A recent visit to Jemma el Fnaa, normally one of my favorite sites for a kitschy sensory overload, took an ugly turn. I normally gravitate towards the story tellers and street performers, though this evening I encountered something new. A crowd ringed a young boy while a man walked around the circle, his hands full of bills as he challenged men in the crowd to offer their sons up to fight and accepting bets on the outcome. The boy in the photograph appeared to be there against his will and was ultimately pitted against a much larger and older boy.
Nobody shouted “stop” or expressed how unacceptable the spectacle was. No police officers intervened. I didn’t stop it, either.
I was shocked. I felt horrible and helpless. Weeks later I still regret not rushing to the nearest police station and summoning an officer.
I made a photograph and quickly lowered the camera as I walked along the edge of the crowd. I made an additional photograph or two of the “bout” and then one of the “promoter”. The promoter ran through the crowd and started screaming at me at me to delete the photographs, demanding money and cursing at me in English. I responded – in Darija – that his requests were “not possible”. He then swore at me again and ran back through the crowd in order to encourage the boys to keep the match exciting for the spectators.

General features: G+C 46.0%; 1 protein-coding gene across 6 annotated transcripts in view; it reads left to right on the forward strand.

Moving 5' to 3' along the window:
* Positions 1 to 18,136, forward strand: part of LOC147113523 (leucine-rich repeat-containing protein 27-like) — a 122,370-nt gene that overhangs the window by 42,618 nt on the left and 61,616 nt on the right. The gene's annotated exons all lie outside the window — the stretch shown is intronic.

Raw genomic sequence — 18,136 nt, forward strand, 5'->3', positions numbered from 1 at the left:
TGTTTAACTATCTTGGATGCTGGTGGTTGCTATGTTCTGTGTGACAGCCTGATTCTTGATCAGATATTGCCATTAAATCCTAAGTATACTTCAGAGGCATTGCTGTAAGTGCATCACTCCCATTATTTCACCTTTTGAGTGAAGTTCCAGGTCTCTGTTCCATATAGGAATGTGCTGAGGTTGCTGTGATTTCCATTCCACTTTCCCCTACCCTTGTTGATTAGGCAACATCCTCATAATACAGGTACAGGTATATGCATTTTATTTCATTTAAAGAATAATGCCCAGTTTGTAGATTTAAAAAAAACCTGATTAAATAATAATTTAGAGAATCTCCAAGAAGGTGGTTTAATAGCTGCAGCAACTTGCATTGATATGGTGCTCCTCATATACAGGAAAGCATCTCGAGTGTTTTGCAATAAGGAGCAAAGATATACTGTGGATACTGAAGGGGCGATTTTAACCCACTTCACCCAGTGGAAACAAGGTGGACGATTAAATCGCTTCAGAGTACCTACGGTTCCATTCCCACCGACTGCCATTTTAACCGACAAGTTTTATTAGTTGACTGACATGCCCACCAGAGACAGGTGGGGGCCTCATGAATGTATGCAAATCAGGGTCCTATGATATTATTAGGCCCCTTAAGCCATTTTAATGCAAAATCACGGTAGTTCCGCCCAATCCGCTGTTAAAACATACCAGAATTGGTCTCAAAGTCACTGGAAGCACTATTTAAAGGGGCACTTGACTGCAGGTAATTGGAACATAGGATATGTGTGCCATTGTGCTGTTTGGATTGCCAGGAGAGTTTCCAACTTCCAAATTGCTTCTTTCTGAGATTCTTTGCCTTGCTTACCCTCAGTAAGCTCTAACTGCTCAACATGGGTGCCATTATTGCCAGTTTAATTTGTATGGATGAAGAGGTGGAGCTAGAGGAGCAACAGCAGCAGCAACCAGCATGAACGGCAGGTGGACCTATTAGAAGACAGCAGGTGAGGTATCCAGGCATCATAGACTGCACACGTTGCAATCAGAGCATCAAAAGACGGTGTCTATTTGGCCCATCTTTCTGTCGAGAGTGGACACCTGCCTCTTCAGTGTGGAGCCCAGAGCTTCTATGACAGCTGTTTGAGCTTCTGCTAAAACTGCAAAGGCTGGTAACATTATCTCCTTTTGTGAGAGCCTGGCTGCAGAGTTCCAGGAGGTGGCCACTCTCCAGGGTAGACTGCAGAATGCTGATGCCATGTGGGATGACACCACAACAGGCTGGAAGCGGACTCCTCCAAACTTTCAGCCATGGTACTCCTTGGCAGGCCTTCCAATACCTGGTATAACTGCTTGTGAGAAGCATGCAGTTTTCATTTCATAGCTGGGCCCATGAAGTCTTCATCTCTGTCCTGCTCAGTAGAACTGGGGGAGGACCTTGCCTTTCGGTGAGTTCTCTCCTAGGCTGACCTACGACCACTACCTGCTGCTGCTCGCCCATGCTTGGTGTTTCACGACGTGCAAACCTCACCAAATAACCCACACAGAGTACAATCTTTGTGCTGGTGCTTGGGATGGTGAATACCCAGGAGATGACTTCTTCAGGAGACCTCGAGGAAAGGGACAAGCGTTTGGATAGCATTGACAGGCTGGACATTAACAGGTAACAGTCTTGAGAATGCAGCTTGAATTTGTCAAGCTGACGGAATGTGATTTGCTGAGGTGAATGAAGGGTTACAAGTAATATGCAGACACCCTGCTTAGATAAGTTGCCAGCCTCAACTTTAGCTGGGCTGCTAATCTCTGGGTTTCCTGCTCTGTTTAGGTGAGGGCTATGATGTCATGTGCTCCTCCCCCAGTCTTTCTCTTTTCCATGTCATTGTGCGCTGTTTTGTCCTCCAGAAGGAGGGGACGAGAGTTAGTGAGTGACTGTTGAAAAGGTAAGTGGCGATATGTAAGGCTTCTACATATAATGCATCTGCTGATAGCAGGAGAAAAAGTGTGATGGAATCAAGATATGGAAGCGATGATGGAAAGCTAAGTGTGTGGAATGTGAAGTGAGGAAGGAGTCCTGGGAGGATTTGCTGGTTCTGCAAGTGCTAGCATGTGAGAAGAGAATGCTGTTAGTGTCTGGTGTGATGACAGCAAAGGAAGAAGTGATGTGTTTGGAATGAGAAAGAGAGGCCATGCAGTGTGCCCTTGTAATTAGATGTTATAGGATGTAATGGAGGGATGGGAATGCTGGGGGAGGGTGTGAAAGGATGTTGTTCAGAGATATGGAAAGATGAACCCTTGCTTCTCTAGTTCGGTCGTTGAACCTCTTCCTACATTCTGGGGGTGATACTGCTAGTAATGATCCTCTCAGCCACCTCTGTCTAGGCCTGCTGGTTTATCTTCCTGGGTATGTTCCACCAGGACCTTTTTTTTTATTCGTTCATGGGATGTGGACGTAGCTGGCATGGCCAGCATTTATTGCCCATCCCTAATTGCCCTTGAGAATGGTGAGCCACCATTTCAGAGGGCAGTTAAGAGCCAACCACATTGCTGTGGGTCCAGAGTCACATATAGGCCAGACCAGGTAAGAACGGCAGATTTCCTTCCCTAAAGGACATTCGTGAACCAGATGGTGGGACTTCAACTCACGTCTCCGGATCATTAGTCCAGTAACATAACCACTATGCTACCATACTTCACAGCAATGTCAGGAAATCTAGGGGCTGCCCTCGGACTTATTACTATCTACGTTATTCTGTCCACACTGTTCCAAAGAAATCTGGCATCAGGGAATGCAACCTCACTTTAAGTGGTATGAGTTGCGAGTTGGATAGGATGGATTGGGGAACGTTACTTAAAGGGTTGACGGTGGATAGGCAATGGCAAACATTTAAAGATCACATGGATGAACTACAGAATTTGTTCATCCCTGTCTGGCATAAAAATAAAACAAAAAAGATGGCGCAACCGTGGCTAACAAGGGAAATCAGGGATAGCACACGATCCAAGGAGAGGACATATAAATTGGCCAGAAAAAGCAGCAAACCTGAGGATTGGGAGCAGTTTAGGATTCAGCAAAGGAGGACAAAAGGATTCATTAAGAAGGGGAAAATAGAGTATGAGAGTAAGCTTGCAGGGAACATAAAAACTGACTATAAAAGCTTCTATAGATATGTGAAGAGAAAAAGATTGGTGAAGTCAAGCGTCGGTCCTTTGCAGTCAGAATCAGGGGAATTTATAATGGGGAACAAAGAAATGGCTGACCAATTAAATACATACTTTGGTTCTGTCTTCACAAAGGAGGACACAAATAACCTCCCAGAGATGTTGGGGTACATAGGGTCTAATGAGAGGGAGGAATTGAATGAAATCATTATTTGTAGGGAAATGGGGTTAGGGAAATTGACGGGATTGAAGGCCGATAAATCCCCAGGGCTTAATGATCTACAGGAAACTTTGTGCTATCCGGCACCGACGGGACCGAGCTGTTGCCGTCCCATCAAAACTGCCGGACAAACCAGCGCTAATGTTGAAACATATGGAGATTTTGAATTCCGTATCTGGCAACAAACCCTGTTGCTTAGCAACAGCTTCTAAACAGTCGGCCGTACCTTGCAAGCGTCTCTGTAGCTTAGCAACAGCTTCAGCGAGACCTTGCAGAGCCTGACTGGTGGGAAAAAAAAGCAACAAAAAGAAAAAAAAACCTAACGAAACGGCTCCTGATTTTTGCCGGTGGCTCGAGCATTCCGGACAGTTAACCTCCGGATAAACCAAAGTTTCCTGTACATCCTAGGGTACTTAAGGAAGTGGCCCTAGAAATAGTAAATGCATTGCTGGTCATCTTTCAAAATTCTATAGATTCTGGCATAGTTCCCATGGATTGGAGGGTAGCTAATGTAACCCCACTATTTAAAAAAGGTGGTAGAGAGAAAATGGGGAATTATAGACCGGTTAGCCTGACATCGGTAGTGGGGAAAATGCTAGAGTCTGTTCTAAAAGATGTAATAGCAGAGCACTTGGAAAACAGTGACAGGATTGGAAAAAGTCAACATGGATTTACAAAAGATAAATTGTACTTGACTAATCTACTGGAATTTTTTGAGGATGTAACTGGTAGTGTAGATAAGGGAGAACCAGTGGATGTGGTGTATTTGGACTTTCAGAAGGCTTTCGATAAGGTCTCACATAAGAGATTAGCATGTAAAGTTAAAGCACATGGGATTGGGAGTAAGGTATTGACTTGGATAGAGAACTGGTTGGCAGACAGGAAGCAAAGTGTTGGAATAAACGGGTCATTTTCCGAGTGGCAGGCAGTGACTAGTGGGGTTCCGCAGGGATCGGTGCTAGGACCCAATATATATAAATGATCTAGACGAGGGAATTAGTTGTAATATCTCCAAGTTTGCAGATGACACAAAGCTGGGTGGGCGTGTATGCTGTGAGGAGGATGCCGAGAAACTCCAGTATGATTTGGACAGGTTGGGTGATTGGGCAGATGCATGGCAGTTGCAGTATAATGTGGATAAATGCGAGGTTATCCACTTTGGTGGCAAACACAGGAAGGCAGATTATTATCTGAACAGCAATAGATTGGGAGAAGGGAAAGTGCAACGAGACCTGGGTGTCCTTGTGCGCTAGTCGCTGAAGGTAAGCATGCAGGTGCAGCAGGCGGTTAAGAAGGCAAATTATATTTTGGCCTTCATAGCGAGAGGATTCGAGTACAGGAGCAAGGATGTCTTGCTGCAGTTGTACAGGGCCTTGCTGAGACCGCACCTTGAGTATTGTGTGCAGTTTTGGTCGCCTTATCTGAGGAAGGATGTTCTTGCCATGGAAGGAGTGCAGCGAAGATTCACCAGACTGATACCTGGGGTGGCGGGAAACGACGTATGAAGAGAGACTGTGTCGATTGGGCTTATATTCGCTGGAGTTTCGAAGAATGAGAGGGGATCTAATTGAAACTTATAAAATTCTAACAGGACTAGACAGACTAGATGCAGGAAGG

I realized that I was the only person in the crowd that found this whole thing disgusting and that the audience, now numbering about fifty people, may also have a low opinion of me and my stupid camera. I was totally alone. Common sense kicked in and I scooted back into the flow of the crowd, disappointed in how stupid I was for putting myself into a potentially dangerous situation and not getting the hell out of there earlier.
I walked by an hour later and saw two young men fighting one another, their well-used boxing gloves occasionally connecting and both nursing bloody noses. I was relieved that the children were given a break.
I have sat on this image for the past few weeks and have felt reluctant to share it. I don’t normally make this sort of work. I don’t normally focus on “heavy” material like this, though I feel like the manner in which I am presenting it is not further exploitation of the boy in the photograph.
I urge all visitors to Jemaa el Fnaa to avoid supporting this form of “entertainment”. This is child exploitation and is disgusting. Have some common sense and don’t encourage this repugnant behavior.
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